The silver jubilee celebrations have been continuing, and today (20 June) sees the annual leaders’ summit in Noumea, at which point the chairmanship will transfer from Commodore Voreqe Bainimarama of Fiji to Victor Tutugoro, the spokesperson for the Front de Libération et Socialiste (FLNKS) of New Caledonia. In the lead-up to the meeting, there was keen anticipation within Melanesia in relation to the application for membership put forward by the West Papua National Coalition for Liberation. There was much lobbying by the WPNCL of Melanesian leaders with numerous indications of momentum building towards their desired result. However, at the foreign ministers’ meeting on 17 June it was decided that consideration of the application would be deferred for six months, pending a ministerial mission to undertake an ‘on the ground’ assessment in Jakarta and Jayapura. Vanuatu’s Foreign Minister, Edward Natapei Nipake, accepted that the majority had prevailed at this juncture but stressed that it would be raised at the leaders’ meeting and took comfort from the fact that a timeline for progressing the issue had been established.
A few years ago, the MSG was discussed primarily in terms of economic activity, particularly with reference to its preferential trade agreement. The economic aspects of the MSG project continue to be of importance, as evidenced more recently with the development of its Skilled Migrants Scheme (SMS). In addition, recent remarks from PNG’s Trade Minister, Richard Maru, indicate the focus is very much in the near neighbourhood rather than on the greater regional PACER Plus project.
However, more recent discussions and observations have focused on the political significance of the MSG. It has developed a political economy of its own that is something more than simply an aggregation of that of each of the member countries. The political nature of the MSG has already been highlighted in relation to the issue of membership for West Papua. Similarly, the significance of the MSG ‘voice’ has arisen in connection with Fiji, most notably in the recent expressions of disappointment by Mick Beddoes at the lack of protest from the MSG about the dislocation of the ‘re-democratisation’ process in his country.
The rise and rise of the MSG has not gone unnoticed, both within the region and elsewhere. It is becoming increasingly apparent that in order to have a true sense of what is important to the leaders and peoples of the Pacific island region multiple conversations are required. This is not to say that one conversation is better or more significant than any or all of the others. But the political reality is (and has been for a while) that the concerns of Melanesian countries are not necessarily fully reflected in positions as put forward by the Pacific Islands Forum and/or its secretariat in Suva.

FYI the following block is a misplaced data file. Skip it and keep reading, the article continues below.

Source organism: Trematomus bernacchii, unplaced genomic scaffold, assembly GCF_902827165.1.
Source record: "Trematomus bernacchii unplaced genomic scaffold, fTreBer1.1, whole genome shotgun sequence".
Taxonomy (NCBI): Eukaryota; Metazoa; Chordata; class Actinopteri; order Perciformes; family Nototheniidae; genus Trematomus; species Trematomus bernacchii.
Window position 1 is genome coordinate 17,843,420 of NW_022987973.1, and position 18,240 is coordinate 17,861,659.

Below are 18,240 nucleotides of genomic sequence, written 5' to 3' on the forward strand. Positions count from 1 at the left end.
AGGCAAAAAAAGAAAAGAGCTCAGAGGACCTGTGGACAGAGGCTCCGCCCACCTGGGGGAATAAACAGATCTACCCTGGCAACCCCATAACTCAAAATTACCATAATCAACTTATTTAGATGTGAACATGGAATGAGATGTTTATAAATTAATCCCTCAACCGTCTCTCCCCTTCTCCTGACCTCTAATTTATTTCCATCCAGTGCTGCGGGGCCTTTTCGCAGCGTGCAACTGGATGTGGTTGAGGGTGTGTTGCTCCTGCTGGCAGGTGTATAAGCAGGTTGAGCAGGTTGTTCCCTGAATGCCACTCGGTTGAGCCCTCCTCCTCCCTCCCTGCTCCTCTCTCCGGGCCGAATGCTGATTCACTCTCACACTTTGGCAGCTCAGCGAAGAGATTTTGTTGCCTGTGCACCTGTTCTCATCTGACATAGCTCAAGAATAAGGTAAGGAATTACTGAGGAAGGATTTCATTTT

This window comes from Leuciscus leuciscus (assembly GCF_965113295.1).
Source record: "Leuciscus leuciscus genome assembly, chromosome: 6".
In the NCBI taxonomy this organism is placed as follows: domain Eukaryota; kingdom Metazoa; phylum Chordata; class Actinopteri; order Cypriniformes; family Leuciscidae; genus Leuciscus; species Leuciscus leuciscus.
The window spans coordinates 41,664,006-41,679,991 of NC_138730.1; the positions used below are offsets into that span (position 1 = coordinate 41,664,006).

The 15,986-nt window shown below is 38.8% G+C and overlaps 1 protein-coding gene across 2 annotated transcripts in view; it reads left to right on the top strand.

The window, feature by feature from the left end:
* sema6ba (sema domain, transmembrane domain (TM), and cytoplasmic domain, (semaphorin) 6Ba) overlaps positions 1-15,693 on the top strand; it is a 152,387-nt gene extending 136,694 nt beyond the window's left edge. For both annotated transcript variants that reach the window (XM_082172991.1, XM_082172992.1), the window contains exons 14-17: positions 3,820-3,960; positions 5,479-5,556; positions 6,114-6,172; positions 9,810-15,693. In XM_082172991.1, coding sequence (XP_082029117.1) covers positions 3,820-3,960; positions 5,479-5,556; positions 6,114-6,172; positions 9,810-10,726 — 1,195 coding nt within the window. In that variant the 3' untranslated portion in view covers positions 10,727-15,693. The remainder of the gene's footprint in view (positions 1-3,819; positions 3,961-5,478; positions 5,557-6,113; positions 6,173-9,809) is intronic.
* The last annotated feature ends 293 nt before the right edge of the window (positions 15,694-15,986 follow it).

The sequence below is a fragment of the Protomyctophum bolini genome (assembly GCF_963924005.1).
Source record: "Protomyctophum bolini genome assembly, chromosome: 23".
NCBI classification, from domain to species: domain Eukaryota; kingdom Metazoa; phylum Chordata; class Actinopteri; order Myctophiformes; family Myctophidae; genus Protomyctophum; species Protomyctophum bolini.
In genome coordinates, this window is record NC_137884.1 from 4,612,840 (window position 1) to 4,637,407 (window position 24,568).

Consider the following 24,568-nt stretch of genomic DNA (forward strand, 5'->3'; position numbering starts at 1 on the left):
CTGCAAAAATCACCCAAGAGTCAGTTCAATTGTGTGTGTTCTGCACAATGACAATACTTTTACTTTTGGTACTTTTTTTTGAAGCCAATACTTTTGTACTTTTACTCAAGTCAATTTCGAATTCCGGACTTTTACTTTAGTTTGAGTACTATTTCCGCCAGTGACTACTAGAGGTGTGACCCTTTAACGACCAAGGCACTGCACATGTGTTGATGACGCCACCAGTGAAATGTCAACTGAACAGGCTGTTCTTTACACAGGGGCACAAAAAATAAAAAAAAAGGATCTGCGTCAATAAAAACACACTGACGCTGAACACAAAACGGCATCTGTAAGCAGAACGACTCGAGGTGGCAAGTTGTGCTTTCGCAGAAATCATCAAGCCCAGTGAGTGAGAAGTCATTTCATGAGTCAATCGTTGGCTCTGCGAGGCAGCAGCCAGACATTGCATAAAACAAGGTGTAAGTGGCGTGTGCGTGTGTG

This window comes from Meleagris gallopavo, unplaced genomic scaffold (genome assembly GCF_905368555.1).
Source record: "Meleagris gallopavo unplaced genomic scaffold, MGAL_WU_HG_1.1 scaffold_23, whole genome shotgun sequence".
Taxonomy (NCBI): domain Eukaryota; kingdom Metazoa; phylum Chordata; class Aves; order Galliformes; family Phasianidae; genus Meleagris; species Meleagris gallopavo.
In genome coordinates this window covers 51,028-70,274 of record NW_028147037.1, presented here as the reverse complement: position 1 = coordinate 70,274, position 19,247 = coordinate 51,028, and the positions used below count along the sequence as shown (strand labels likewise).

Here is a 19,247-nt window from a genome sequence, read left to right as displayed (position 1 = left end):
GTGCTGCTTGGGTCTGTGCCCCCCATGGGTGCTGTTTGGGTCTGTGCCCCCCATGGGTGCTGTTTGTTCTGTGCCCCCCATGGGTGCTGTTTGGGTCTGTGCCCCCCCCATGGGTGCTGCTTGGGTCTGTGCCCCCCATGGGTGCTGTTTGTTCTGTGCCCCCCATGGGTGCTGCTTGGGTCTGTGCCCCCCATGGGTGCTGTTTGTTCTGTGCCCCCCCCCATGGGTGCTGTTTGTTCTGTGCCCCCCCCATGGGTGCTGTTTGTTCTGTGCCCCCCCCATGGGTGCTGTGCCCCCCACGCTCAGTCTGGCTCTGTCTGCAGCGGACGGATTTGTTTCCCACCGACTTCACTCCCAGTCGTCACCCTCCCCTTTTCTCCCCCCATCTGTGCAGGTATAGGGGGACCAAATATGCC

Of course, a significant factor in this regard is that whilst Fiji remains excluded from the Pacific Islands Forum, it is a very prominent member of the MSG. This prominence and its acceptance by other MSG members was evident most recently during a ‘state’ visit by the interim prime minister (and a 100-strong delegation) to Port Moresby. However, in a reflection of a very Melanesian approach, prominence should not be equated with pre-eminence. With the transfer of chairing arrangements it will be interesting to see if the dynamics change both internally and externally. For example, it may become easier for countries such as Australia and New Zealand to engage with the MSG once Fiji no longer holds the chairmanship. Certainly, from within Melanesia there are calls for the Australian approach to be modified in this arena.
There has been and will continue to be discussion about whether the growing significance of the MSG (and indeed the other sub-regional groupings) should be characterised as a threat to regionalism more generally. Recently, the current Chair of the Pacific Islands Forum and Prime Minister of Cook Islands, Henry Puna, commented that whilst the development of sub-regional groupings was to be acknowledged and respected, it was unlikely that the overall regional architecture would change. From within the MSG, Director-General of the Secretariat, Peter Forau, has noted that whilst the ‘regional architecture’ is unlikely to change, we can expect to see stronger linkages growing between the various sub-regional groupings. In the same interview, he identified a couple of key reasons as to why he thought the MSG was so successful as a sub-regional grouping. One is that it has a small membership, with close geographical proximity, allowing for ease of communication and good relationship building. A second is the absence of Australia and New Zealand from the MSG, reflecting an ongoing concern that these countries exercise a disproportionate amount of influence within the Pacific Islands Forum.
The MSG is now an established feature of the Pacific political landscape and we can expect its significance and role to continue to evolve and develop into the future.